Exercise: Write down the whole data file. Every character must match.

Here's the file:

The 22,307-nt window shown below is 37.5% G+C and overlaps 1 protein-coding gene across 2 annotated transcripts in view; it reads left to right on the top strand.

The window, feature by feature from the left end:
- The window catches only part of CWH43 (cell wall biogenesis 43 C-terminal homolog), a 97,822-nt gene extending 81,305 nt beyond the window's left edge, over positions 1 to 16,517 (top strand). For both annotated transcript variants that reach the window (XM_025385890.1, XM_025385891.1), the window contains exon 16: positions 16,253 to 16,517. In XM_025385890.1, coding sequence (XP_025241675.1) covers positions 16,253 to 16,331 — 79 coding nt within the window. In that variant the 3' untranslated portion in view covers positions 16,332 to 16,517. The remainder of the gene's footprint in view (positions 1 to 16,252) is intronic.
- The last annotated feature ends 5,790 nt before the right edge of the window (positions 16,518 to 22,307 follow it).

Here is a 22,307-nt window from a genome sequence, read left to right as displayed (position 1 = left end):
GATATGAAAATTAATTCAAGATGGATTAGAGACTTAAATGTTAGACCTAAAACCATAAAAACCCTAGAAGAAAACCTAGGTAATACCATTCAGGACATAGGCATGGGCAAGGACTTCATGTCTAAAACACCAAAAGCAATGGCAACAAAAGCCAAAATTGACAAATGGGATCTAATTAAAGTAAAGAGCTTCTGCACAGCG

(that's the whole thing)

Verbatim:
The 22,307-nt window shown below is 37.5% G+C and overlaps 1 protein-coding gene across 2 annotated transcripts in view; it reads left to right on the top strand.

The window, feature by feature from the left end:
- The window catches only part of CWH43 (cell wall biogenesis 43 C-terminal homolog), a 97,822-nt gene extending 81,305 nt beyond the window's left edge, over positions 1 to 16,517 (top strand). For both annotated transcript variants that reach the window (XM_025385890.1, XM_025385891.1), the window contains exon 16: positions 16,253 to 16,517. In XM_025385890.1, coding sequence (XP_025241675.1) covers positions 16,253 to 16,331 — 79 coding nt within the window. In that variant the 3' untranslated portion in view covers positions 16,332 to 16,517. The remainder of the gene's footprint in view (positions 1 to 16,252) is intronic.
- The last annotated feature ends 5,790 nt before the right edge of the window (positions 16,518 to 22,307 follow it).

Here is a 22,307-nt window from a genome sequence, read left to right as displayed (position 1 = left end):
GATATGAAAATTAATTCAAGATGGATTAGAGACTTAAATGTTAGACCTAAAACCATAAAAACCCTAGAAGAAAACCTAGGTAATACCATTCAGGACATAGGCATGGGCAAGGACTTCATGTCTAAAACACCAAAAGCAATGGCAACAAAAGCCAAAATTGACAAATGGGATCTAATTAAAGTAAAGAGCTTCTGCACAGCG